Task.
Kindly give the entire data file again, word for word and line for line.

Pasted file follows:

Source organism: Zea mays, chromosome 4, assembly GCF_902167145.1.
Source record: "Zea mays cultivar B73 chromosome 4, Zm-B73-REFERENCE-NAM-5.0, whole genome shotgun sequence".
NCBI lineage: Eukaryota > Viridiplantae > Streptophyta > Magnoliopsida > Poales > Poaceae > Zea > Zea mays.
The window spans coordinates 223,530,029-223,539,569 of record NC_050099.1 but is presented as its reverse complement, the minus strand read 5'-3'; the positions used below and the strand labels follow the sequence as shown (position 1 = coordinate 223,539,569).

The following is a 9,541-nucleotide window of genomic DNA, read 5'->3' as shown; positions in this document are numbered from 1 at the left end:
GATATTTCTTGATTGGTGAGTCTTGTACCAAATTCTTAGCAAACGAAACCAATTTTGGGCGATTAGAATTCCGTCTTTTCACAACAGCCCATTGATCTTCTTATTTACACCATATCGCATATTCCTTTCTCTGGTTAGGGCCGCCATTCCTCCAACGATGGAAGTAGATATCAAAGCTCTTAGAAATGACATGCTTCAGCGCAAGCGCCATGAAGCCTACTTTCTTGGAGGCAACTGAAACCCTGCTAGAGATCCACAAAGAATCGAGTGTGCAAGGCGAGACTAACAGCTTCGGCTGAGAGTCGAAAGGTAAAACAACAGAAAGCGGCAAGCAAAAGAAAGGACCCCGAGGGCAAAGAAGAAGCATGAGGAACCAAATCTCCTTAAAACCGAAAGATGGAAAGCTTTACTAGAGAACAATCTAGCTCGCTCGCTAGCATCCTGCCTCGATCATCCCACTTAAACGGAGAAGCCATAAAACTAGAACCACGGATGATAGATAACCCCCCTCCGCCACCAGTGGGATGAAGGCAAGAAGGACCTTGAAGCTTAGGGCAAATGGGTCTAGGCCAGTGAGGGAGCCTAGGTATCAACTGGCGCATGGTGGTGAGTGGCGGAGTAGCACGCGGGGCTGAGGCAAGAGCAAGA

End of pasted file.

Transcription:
Source organism: Zea mays, chromosome 4, assembly GCF_902167145.1.
Source record: "Zea mays cultivar B73 chromosome 4, Zm-B73-REFERENCE-NAM-5.0, whole genome shotgun sequence".
NCBI lineage: Eukaryota > Viridiplantae > Streptophyta > Magnoliopsida > Poales > Poaceae > Zea > Zea mays.
The window spans coordinates 223,530,029-223,539,569 of record NC_050099.1 but is presented as its reverse complement, the minus strand read 5'-3'; the positions used below and the strand labels follow the sequence as shown (position 1 = coordinate 223,539,569).

The following is a 9,541-nucleotide window of genomic DNA, read 5'->3' as shown; positions in this document are numbered from 1 at the left end:
GATATTTCTTGATTGGTGAGTCTTGTACCAAATTCTTAGCAAACGAAACCAATTTTGGGCGATTAGAATTCCGTCTTTTCACAACAGCCCATTGATCTTCTTATTTACACCATATCGCATATTCCTTTCTCTGGTTAGGGCCGCCATTCCTCCAACGATGGAAGTAGATATCAAAGCTCTTAGAAATGACATGCTTCAGCGCAAGCGCCATGAAGCCTACTTTCTTGGAGGCAACTGAAACCCTGCTAGAGATCCACAAAGAATCGAGTGTGCAAGGCGAGACTAACAGCTTCGGCTGAGAGTCGAAAGGTAAAACAACAGAAAGCGGCAAGCAAAAGAAAGGACCCCGAGGGCAAAGAAGAAGCATGAGGAACCAAATCTCCTTAAAACCGAAAGATGGAAAGCTTTACTAGAGAACAATCTAGCTCGCTCGCTAGCATCCTGCCTCGATCATCCCACTTAAACGGAGAAGCCATAAAACTAGAACCACGGATGATAGATAACCCCCCTCCGCCACCAGTGGGATGAAGGCAAGAAGGACCTTGAAGCTTAGGGCAAATGGGTCTAGGCCAGTGAGGGAGCCTAGGTATCAACTGGCGCATGGTGGTGAGTGGCGGAGTAGCACGCGGGGCTGAGGCAAGAGCAAGA